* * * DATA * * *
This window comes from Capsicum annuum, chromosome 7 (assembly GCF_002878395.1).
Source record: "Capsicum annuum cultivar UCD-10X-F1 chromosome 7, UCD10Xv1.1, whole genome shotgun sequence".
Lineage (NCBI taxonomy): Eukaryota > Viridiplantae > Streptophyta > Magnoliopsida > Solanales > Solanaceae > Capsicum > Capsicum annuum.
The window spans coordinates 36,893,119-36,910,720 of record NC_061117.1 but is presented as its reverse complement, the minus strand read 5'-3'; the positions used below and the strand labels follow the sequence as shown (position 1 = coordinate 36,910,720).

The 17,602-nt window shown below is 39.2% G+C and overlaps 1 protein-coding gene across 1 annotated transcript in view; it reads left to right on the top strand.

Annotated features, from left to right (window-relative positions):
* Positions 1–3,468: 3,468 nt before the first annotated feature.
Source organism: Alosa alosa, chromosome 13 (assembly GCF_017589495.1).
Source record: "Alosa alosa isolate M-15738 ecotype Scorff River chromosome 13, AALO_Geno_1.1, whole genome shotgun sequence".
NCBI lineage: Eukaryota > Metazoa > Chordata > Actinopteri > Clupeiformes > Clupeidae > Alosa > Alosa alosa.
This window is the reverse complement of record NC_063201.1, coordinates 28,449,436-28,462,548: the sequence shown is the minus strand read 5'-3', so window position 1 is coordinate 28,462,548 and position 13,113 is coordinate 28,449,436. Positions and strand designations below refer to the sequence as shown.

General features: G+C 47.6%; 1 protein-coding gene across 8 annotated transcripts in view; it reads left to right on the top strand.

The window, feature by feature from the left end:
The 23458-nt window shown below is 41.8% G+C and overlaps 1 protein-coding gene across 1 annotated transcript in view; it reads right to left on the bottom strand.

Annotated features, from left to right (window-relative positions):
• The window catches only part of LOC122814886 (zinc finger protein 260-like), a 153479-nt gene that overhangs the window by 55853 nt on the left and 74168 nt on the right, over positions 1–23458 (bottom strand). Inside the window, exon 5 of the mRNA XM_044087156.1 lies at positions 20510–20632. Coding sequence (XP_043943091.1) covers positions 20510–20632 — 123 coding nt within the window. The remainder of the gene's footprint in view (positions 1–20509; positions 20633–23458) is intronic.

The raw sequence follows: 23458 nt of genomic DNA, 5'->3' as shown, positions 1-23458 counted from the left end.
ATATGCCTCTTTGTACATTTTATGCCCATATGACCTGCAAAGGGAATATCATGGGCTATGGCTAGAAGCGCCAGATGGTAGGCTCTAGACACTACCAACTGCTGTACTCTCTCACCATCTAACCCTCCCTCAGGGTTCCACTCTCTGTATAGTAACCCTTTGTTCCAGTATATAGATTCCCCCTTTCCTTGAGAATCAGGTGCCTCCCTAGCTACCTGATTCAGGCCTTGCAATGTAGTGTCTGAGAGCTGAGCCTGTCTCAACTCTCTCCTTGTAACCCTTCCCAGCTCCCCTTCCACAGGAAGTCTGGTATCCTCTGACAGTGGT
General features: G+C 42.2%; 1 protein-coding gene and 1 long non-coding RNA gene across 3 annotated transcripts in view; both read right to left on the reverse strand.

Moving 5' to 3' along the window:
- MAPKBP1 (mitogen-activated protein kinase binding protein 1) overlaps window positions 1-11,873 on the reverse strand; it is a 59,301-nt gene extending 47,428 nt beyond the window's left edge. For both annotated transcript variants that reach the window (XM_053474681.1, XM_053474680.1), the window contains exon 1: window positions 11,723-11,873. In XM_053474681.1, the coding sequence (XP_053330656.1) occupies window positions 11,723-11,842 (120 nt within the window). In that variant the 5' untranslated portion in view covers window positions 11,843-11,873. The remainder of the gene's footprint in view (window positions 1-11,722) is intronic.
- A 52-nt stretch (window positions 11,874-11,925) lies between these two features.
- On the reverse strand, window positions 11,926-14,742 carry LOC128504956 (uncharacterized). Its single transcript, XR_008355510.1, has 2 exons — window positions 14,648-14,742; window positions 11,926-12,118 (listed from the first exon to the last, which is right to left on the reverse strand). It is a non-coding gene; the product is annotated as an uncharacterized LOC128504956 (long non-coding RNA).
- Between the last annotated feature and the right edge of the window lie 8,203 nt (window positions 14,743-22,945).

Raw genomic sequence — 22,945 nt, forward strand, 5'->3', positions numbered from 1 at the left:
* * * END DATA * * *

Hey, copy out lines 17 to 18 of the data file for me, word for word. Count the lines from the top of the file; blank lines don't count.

The raw sequence follows: 23458 nt of genomic DNA, 5'->3' as shown, positions 1-23458 counted from the left end.
ATATGCCTCTTTGTACATTTTATGCCCATATGACCTGCAAAGGGAATATCATGGGCTATGGCTAGAAGCGCCAGATGGTAGGCTCTAGACACTACCAACTGCTGTACTCTCTCACCATCTAACCCTCCCTCAGGGTTCCACTCTCTGTATAGTAACCCTTTGTTCCAGTATATAGATTCCCCCTTTCCTTGAGAATCAGGTGCCTCCCTAGCTACCTGATTCAGGCCTTGCAATGTAGTGTCTGAGAGCTGAGCCTGTCTCAACTCTCTCCTTGTAACCCTTCCCAGCTCCCCTTCCACAGGAAGTCTGGTATCCTCTGACAGTGGT